NCAA March Madness also proves to be the perfect time for men to undergo vasectomy, according to Houston Metro Urology (HMU), the largest urology group practice in the greater Houston metro area.
“Every year we see a spike in men getting vasectomies during the NCAA tournament time. In fact, we now cater to men having vasectomies at this time of the year. It’s perfect timing. Men often get a vasectomy on a Thursday or a Friday, then they get a doctor’s order to stay off their feet for 2 or 3 days to recover. In other words, they rest up while watching basketball. Plus, their partners usually are very happy they stepped up to the plate to take responsibility for birth control.”
Commonly Asked Questions About Vasectomy
Men have many misconceptions about vasectomy, often propagated by TV sitcoms. Here are some answers to frequently asked questions about vasectomy.
Q: Will it ruin my sex drive?
A: No, No, and…..No! A vasectomy is a procedure that blocks a tube called the vas deferens, which carries sperm from your testicles to your penis. It does not affect the production of male hormones that occur inside the testicles. This is not like castrating a bull or becoming a eunuch. You will still will be able to maintain an erection, keep your biceps, and preserve the basic instincts the makes you the alpha male.
Q: How’s the pain?
A: Fair question since the procedure has to do with snipping away at your genitalia. The answer is “virtually painless.” You may feel some slight tugging ad discomfort during the procedure, but that’s it. It’s normal to have bruising, soreness, and swelling the first few days after the surgery, so be sure to whip out that bag of frozen peas and take a Tylenol® if needed.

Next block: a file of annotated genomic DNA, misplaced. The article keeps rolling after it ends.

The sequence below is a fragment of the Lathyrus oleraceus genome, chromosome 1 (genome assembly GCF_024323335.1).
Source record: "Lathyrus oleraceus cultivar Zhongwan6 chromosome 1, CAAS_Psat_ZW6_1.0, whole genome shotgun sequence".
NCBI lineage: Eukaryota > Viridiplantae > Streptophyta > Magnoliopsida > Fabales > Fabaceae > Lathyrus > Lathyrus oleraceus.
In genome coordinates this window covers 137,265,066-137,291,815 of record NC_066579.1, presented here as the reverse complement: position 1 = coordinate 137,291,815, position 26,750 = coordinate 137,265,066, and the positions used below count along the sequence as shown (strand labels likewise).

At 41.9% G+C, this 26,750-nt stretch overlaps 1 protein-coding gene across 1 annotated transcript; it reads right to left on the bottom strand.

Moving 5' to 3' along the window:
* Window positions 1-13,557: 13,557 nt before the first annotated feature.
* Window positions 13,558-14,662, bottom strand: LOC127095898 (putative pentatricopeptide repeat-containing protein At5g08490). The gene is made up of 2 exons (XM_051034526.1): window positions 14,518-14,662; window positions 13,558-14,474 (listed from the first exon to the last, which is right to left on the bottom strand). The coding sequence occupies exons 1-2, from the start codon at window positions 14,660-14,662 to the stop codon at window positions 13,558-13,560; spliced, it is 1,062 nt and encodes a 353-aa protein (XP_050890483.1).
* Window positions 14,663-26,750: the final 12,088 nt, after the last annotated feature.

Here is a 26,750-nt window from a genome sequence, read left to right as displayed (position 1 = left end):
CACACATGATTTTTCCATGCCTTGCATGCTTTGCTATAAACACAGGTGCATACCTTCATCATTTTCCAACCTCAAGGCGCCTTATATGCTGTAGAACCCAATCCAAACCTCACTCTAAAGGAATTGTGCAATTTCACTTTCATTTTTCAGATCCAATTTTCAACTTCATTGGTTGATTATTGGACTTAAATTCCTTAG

Q: How long does the procedure take?
A: A vasectomy takes only 20 minutes and can be done in the 10 of our different office locations or in our Ambulatory Surgery Center. You will go home that same day.
Q: What are the risks?
A: As with every procedure, there are risks, even if they are minimal. Vasectomy is generally safe and effective. Vasectomy is an operation and all surgery has some risk, such as bleeding, infection and pain, but serious problems are unusual. There is always a small chance of the tubes rejoining themselves, and this is the reason that sperm checks are necessary. There have been some controversies in the past about the long-term effects of vasectomy, but to our knowledge there are no long-term risks to vasectomy.
Q: Can I have unprotected sex soon after the procedure?
A: After the vasectomy is done, you need to choose another form of contraception until a sperm check comes back all-clear. You can receive post-op checks in our clinic.
Q: How long is the recovery time (The important part)
A: You can resume your normal lifestyle after 2-3 days, which will give you an excuse to lounge out and watch some March Madness without getting the nagging of your better half. Just refrain from doing any manual labor for a week.
Remember the two operative words, gentlemen: “Doctor’s orders”
Q: Are vasectomies reversible?
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